There's a good chance you've heard about Containers. They are very popular these days, and for change it comes with great documentation.
There are good articles and tutorials covers the foundations, what are containers and their components (images, containers, Dockerfile, etc). There are also step-by-step tutorials that help you to start out with Docker.
When I thought how am I gonna use it, I looked for a workflow. I scratched my head and thought:
How can I automate the process of build and deploy of (almost) any app in a container?
In this post, I talk about the workflow I came up with for my use-case.
One that is automated, easy to modify, re-build and deploy on new or existing container instances.
I had a task to dockerize a third-party application, not a common one, that doesn't have an existing image on DockerHub. This is my first post experimenting with Docker.
I assume you are familiar with Docker concepts of Dockerfile, images and containers (if not, this is a great place to start) and Ansible.
I had a task to deploy a third party app that monitors our production network. It's a small distributed app, which works with master and slaves. I won't get into detail of the app (because this is out of scope for this article).
This was the first docker project I did, so I had to develop the infrastructure too.
What do I mean by develop an infrastructure for Docker?
I need to define the process first, then abstract it, so I can re-use as many parts as possible.
This would allow me to add new dockerized apps faster, build and deploy them with minimum additional code and more important - no duplicate code. Now is great time to define such process, because this is my first Docker project.
Here is a decipt that define the process I want to implement.
As I said in the introduction, I'm not going to cover the basics in this post. However, I'll describe and explain each component in the process and some of it is considered basic.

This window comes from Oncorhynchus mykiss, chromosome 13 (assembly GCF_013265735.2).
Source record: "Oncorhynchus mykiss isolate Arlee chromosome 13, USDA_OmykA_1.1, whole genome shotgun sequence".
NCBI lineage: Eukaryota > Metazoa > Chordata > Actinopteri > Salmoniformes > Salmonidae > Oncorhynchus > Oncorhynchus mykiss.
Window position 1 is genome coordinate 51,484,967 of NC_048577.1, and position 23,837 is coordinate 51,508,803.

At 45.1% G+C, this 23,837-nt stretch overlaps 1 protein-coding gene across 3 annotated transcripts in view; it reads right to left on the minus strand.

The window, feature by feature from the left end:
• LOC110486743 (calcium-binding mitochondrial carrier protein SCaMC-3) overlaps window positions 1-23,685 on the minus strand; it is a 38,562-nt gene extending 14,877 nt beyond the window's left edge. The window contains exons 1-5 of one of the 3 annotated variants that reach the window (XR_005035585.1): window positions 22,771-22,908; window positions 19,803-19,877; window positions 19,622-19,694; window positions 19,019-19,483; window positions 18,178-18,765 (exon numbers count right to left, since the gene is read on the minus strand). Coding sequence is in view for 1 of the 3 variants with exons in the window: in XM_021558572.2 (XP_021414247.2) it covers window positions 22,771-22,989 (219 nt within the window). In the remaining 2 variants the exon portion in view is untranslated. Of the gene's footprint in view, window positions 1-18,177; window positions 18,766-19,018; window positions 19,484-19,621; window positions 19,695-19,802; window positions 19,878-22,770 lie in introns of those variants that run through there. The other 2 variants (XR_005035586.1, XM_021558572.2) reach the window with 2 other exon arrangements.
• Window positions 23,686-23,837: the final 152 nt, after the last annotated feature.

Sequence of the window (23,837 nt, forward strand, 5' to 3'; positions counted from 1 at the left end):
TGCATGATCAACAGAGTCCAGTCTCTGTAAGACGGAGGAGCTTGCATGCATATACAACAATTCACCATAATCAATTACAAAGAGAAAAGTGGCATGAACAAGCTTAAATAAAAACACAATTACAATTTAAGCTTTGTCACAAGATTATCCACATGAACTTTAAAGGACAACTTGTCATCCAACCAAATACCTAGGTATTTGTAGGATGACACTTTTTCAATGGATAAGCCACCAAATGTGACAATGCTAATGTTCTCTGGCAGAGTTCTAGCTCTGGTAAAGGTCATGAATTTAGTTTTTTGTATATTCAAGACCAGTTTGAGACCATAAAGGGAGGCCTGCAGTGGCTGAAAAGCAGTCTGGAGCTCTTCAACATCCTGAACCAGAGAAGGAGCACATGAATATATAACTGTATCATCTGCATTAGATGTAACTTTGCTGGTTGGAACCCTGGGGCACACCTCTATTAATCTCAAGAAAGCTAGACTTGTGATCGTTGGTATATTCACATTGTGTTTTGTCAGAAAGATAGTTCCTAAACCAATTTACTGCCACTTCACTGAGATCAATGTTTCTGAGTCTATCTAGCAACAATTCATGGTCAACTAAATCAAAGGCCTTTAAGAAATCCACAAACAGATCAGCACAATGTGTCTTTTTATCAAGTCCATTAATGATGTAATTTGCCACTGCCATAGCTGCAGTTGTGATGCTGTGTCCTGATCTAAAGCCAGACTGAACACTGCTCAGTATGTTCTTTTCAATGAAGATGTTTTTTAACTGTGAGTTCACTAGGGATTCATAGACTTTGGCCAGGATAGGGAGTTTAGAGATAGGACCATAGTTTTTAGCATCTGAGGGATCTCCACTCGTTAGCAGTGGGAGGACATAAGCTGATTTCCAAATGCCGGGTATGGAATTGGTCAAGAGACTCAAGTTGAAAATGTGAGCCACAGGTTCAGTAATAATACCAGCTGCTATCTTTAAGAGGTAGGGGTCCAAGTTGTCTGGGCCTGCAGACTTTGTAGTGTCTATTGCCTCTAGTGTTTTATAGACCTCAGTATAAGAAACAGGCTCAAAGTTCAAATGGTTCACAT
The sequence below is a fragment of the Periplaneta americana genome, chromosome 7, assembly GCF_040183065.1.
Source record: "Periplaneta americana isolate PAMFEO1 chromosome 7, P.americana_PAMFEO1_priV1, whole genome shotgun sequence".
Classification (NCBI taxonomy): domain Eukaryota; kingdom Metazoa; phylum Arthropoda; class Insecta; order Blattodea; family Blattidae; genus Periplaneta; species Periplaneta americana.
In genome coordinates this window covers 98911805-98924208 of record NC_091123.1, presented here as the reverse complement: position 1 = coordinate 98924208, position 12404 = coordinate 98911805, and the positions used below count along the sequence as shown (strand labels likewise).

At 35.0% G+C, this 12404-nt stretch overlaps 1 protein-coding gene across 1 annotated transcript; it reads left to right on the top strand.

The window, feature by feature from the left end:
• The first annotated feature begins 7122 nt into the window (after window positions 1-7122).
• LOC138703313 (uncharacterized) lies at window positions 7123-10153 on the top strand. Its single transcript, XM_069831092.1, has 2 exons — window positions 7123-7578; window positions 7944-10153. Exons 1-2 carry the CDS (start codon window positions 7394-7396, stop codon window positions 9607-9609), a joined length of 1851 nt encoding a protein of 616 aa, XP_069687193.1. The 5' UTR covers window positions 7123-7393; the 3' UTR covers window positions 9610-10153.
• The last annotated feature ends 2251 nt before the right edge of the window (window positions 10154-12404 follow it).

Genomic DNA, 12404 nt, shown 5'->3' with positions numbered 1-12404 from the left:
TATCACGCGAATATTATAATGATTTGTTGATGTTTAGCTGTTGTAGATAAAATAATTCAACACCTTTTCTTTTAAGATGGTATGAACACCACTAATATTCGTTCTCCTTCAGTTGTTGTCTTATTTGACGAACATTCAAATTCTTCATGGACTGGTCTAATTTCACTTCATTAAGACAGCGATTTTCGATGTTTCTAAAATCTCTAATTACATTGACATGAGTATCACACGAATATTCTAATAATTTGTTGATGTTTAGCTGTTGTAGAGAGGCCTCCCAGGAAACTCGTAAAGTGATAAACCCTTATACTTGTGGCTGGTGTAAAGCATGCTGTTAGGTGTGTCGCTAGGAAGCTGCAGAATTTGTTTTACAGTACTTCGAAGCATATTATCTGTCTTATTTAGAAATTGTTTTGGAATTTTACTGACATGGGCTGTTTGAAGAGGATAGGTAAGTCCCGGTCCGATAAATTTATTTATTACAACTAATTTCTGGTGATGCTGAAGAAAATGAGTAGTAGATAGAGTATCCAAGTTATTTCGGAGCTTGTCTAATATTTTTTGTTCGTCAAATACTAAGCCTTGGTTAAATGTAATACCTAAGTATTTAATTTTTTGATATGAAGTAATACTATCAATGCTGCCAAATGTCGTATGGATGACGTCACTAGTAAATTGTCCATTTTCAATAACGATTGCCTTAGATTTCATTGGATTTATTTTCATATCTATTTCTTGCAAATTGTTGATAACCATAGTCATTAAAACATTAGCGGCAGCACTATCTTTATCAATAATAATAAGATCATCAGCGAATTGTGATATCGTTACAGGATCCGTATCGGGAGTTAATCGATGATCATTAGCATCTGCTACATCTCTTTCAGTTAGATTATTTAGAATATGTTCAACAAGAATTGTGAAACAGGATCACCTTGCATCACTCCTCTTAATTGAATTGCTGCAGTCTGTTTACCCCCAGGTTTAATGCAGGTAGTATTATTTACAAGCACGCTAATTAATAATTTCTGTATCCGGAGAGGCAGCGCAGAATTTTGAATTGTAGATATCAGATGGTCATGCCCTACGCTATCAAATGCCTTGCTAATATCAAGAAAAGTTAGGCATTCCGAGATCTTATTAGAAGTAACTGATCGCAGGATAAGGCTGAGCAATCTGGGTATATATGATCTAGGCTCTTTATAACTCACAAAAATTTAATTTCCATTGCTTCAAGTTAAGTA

Dockerfile: "A Dockerfile is a text document that contains all the commands a user could call on the command line to assemble an image." Once we have a Dockerfile defined, we use the docker command line to build it. The output of the execution is an image.
Image: "An image is an executable package that includes everything needed to run an application--the code, a runtime, libraries, environment variables, and configuration files." It is the blueprint you can instantiate instances (containers) from. A good analogy to this is OOP - where you create a class, that allows you to create objects (instances).
Build Server: Is a centralized server that executes the build process of Dockerfiles, composing images.
Push: Once we have an image, pushing it to a registry makes it available for download on other machines. Think of it like Linux repository for apps, just for docker images.
Registry: "The Registry is a stateless, highly scalable server side application that stores and lets you distribute Docker images." In my case, it resides on a different machine than the build server. But it can be the same one. It is just an app that runs inside a container :)
Pull: You pull images on the machines you want to run the containers. If you use a private registry, you need to connect those clients to it.
Container: "A container is a runtime instance of an image--what the image becomes in memory when executed (that is, an image with state, or a user process)."
For more info about concepts above, check the Docker Get-Started link.
Once we have the image available locally, we can run an instance of it.
The syntax is:
docker run [ OPTS ] <IMAGE:TAG> [ CONTAINER_NAME ]. There are many useful options, such as volumes and port mapping.
Before I describe the automation infrastructure and process, what are the advantages of using Containers anyway?
Here are the pros I wrote down for myself:
- Docker runs on any platform with Docker engine installed. I don't care about dependencies and startup scripts. I totally eliminate that concern.
- The deployment of an App, is very often similar to another App. Once I have an infrastructure to deploy containers, the time it would take me to support another App got shorten.